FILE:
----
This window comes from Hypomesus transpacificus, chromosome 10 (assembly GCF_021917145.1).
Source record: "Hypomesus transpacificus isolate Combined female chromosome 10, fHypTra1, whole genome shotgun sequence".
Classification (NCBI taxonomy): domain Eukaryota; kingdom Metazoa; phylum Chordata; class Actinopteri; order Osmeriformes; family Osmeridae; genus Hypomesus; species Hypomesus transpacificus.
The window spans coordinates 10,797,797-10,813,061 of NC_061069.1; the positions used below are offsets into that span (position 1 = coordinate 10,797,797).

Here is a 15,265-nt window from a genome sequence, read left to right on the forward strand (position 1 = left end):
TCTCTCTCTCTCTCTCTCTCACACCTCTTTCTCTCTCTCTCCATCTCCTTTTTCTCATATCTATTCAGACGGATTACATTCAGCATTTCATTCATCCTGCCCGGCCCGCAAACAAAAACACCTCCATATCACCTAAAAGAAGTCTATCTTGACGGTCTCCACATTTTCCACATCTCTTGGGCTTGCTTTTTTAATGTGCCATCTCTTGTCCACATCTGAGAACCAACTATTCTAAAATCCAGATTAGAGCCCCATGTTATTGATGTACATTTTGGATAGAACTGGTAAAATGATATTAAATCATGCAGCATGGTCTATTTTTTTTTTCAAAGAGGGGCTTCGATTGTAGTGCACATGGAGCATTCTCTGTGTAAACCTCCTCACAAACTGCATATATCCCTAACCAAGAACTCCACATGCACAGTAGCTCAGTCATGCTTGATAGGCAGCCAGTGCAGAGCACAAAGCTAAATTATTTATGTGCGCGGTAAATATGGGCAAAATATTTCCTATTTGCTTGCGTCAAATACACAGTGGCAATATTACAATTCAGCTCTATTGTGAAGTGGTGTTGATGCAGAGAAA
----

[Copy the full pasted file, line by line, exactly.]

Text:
This window comes from Hypomesus transpacificus, chromosome 10 (assembly GCF_021917145.1).
Source record: "Hypomesus transpacificus isolate Combined female chromosome 10, fHypTra1, whole genome shotgun sequence".
Classification (NCBI taxonomy): domain Eukaryota; kingdom Metazoa; phylum Chordata; class Actinopteri; order Osmeriformes; family Osmeridae; genus Hypomesus; species Hypomesus transpacificus.
The window spans coordinates 10,797,797-10,813,061 of NC_061069.1; the positions used below are offsets into that span (position 1 = coordinate 10,797,797).

Here is a 15,265-nt window from a genome sequence, read left to right on the forward strand (position 1 = left end):
TCTCTCTCTCTCTCTCTCTCACACCTCTTTCTCTCTCTCTCCATCTCCTTTTTCTCATATCTATTCAGACGGATTACATTCAGCATTTCATTCATCCTGCCCGGCCCGCAAACAAAAACACCTCCATATCACCTAAAAGAAGTCTATCTTGACGGTCTCCACATTTTCCACATCTCTTGGGCTTGCTTTTTTAATGTGCCATCTCTTGTCCACATCTGAGAACCAACTATTCTAAAATCCAGATTAGAGCCCCATGTTATTGATGTACATTTTGGATAGAACTGGTAAAATGATATTAAATCATGCAGCATGGTCTATTTTTTTTTTCAAAGAGGGGCTTCGATTGTAGTGCACATGGAGCATTCTCTGTGTAAACCTCCTCACAAACTGCATATATCCCTAACCAAGAACTCCACATGCACAGTAGCTCAGTCATGCTTGATAGGCAGCCAGTGCAGAGCACAAAGCTAAATTATTTATGTGCGCGGTAAATATGGGCAAAATATTTCCTATTTGCTTGCGTCAAATACACAGTGGCAATATTACAATTCAGCTCTATTGTGAAGTGGTGTTGATGCAGAGAAA